Participants enrolled in the clinic-based model were those residing in Musanze. They received treatment according to Rwanda's national standard of care. ART was provided without cost.

Participants enrolled in the community-based accompaniment model were those residing in Kayonza or Kirehe. They received treatment according to Rwanda's national standard of care. In addition to this, they received community-based accompaniment and a range of other community-based support services. They were visited daily in their homes by a community health worker (CHW) who provided social support, monitored for adverse events, identified potential barriers to adherence, and directly observed ingestion of all medications at least once per day. Patients received monthly food rations (based on a family of four) for their first 10 months on ART. They received transportation stipends for routine clinic visits. After regularly-scheduled visits, patients could pick up a food package. For the first four monthly clinic visits, CHWs accompanied patients, and after this accompanied them as needed. Social workers evaluated individual patients' needs for additional support (e.g. payment of school or health insurance fees, microfinance activities, employment assistance, or home repairs) and arranged for it if needed. CHWs completed an initial multi-day training on accompaniment for HIV care, and then participated in monthly refresher trainings and discussion sessions.

Results

Three hundred six participants were enrolled in the clinic-based cohort and 304 were enrolled in the community-based accompaniment cohort. In terms of demographics the cohorts were broadly similar, but patients in the clinic-based cohort were sicker, with more advanced WHO stage HIV disease and greater immune suppression. Patients in the community-based accompaniment cohort were generally worse off in terms of psychosocial, access-to-care, and socioeconomic variables.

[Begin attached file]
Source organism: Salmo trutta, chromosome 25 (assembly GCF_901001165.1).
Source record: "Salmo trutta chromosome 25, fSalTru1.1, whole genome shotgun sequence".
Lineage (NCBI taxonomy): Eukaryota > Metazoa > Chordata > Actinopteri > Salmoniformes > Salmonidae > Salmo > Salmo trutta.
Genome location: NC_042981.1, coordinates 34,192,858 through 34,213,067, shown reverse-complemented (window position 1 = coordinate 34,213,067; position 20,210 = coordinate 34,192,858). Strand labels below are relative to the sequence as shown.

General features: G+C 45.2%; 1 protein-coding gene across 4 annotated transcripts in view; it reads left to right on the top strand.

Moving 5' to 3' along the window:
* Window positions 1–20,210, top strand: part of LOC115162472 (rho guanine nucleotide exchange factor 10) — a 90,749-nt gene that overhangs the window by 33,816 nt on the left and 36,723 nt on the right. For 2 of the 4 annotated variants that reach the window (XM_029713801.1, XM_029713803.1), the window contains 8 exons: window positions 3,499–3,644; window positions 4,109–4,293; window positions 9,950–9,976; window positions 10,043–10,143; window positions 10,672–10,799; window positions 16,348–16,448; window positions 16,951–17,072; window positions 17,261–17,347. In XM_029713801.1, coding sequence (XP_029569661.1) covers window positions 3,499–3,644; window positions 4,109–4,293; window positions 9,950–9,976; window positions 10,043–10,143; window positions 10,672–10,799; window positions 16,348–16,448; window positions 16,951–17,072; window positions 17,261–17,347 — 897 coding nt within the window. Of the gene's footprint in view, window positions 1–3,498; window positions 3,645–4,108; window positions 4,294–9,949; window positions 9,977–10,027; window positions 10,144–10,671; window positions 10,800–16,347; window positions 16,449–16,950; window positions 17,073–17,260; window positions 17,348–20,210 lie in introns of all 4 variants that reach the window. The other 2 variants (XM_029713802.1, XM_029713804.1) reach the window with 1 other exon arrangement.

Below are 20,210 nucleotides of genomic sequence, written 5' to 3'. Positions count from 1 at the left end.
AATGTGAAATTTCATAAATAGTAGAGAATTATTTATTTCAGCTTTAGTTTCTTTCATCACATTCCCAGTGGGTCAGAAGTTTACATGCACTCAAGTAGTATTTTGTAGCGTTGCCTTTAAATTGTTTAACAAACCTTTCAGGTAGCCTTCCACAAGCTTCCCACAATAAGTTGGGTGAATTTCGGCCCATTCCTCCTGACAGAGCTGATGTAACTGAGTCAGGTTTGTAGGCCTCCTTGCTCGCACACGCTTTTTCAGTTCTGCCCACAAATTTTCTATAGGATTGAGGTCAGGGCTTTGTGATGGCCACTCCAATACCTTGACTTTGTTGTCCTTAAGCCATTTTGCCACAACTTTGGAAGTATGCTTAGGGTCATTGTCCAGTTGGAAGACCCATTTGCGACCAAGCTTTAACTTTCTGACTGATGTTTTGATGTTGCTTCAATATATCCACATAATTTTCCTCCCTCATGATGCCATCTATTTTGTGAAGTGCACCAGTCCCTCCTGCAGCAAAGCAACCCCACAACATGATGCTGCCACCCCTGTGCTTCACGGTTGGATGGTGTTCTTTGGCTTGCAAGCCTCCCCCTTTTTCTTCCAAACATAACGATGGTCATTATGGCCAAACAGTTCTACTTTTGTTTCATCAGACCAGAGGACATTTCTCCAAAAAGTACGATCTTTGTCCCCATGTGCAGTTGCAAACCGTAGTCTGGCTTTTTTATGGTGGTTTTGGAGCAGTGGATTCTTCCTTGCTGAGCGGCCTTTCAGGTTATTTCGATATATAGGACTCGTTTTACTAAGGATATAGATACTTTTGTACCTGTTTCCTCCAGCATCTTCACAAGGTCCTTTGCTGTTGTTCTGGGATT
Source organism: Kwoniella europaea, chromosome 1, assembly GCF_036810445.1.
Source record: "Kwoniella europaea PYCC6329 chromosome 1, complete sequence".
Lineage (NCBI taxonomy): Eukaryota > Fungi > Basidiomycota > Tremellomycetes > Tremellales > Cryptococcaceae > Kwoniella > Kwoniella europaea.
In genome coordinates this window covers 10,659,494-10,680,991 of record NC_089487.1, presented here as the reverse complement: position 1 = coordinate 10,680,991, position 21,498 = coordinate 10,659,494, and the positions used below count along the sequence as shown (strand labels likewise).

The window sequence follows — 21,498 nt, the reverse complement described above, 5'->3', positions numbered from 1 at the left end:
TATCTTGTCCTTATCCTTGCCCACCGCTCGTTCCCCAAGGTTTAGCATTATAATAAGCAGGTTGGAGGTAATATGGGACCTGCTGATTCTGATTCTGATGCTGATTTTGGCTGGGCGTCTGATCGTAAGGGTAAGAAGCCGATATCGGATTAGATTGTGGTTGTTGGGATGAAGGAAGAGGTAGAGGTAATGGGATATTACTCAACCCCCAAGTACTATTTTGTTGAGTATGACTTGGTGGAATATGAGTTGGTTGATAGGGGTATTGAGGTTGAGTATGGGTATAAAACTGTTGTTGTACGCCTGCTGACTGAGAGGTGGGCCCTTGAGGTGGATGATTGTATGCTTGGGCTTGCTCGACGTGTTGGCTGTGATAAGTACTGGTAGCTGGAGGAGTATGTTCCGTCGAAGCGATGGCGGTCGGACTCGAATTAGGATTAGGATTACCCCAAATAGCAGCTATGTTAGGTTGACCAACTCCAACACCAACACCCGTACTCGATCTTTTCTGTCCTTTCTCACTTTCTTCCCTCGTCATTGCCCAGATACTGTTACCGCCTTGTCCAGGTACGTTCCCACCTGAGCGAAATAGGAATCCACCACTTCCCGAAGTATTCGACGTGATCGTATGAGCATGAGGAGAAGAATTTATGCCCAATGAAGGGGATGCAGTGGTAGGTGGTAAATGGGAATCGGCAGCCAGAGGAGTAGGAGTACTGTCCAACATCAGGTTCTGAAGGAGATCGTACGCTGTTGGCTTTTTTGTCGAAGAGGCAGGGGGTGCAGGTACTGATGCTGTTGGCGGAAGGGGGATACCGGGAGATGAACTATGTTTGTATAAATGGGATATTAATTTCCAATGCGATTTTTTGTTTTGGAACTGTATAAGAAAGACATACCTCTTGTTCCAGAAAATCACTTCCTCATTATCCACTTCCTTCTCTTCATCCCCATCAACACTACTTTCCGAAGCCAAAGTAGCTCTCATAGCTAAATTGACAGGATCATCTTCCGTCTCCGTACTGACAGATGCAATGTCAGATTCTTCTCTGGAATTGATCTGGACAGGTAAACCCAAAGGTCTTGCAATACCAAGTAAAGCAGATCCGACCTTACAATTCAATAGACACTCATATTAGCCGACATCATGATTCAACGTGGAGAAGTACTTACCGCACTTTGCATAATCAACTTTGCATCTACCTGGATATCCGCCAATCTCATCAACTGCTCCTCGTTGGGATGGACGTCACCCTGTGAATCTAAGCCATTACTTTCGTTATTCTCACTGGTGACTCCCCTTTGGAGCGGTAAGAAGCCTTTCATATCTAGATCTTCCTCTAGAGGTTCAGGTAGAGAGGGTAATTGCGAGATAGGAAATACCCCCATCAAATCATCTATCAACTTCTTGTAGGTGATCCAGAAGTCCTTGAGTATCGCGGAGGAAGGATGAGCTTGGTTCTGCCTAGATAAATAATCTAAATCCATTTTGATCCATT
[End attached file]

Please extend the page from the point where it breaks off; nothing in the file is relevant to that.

More patients died in the clinic-based cohort (n=22, 7.2%) compared to the community-based accompaniment cohort (n=13, 4.3%). Ten (3.3%) patients in the clinic-based cohort defaulted or were lost to follow-up before one year, compared to three (1%) in the community-based accompaniment cohort. Seven (2.3%) patients in the clinic-based cohort and eight (2.6%) in the community-based accompaniment cohort transferred out of the program before one year.

Community-based accompaniment in addition to standard care was associated with lower attrition rates and a higher probability of retention with a suppressed VL at one year. After adjustment for CD4 count, depression, physical health quality of life sub-score, and food insecurity score, community-based accompaniment was strongly associated with a lower hazard of attrition from care during the first year of ART (hazard ratio [HR] 0.17, 95% confidence interval [CI] .09 to .35, p<.0001). The association was also strong without adjustment (HR 0.49, 95% CI .27 to .89, p=.02).

Among the 530 patients who were still in care and had a VL measurement at 12 months, 43 (8.1%) had a VL of >200 copies/mL (clinic-based cohort, 23/43, 8.9%; community-based accompaniment cohort, 20/43, 7.4%). After adjusting for baseline CD4 count, depression, social support score, physical health sub-score, and travel time to the clinic, patients receiving community-based accompaniment were more likely to be retained in care with a suppressed viral load (relative risk [RR] 1.15, 95% CI 1.03 to 1.27, p=.01).